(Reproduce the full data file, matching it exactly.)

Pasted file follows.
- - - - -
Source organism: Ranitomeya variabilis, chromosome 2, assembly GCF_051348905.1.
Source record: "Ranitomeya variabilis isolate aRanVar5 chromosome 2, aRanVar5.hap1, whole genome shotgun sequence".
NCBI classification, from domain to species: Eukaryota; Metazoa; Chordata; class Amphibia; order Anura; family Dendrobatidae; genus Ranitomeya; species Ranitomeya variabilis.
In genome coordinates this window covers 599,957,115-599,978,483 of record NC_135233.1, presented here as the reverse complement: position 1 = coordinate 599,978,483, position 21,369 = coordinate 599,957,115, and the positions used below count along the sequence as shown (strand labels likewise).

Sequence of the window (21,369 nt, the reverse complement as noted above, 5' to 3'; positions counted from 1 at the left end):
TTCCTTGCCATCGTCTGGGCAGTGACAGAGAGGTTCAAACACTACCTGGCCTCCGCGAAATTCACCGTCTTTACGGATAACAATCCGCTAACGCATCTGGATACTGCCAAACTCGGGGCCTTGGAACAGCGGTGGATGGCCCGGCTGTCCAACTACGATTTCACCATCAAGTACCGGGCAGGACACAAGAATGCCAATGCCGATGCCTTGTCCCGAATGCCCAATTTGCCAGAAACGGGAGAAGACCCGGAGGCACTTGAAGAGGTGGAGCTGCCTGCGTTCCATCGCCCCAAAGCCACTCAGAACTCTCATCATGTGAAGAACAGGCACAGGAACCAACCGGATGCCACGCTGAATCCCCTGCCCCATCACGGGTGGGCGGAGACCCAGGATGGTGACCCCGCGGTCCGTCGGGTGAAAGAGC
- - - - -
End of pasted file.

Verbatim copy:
Source organism: Ranitomeya variabilis, chromosome 2, assembly GCF_051348905.1.
Source record: "Ranitomeya variabilis isolate aRanVar5 chromosome 2, aRanVar5.hap1, whole genome shotgun sequence".
NCBI classification, from domain to species: Eukaryota; Metazoa; Chordata; class Amphibia; order Anura; family Dendrobatidae; genus Ranitomeya; species Ranitomeya variabilis.
In genome coordinates this window covers 599,957,115-599,978,483 of record NC_135233.1, presented here as the reverse complement: position 1 = coordinate 599,978,483, position 21,369 = coordinate 599,957,115, and the positions used below count along the sequence as shown (strand labels likewise).

Sequence of the window (21,369 nt, the reverse complement as noted above, 5' to 3'; positions counted from 1 at the left end):
TTCCTTGCCATCGTCTGGGCAGTGACAGAGAGGTTCAAACACTACCTGGCCTCCGCGAAATTCACCGTCTTTACGGATAACAATCCGCTAACGCATCTGGATACTGCCAAACTCGGGGCCTTGGAACAGCGGTGGATGGCCCGGCTGTCCAACTACGATTTCACCATCAAGTACCGGGCAGGACACAAGAATGCCAATGCCGATGCCTTGTCCCGAATGCCCAATTTGCCAGAAACGGGAGAAGACCCGGAGGCACTTGAAGAGGTGGAGCTGCCTGCGTTCCATCGCCCCAAAGCCACTCAGAACTCTCATCATGTGAAGAACAGGCACAGGAACCAACCGGATGCCACGCTGAATCCCCTGCCCCATCACGGGTGGGCGGAGACCCAGGATGGTGACCCCGCGGTCCGTCGGGTGAAAGAGC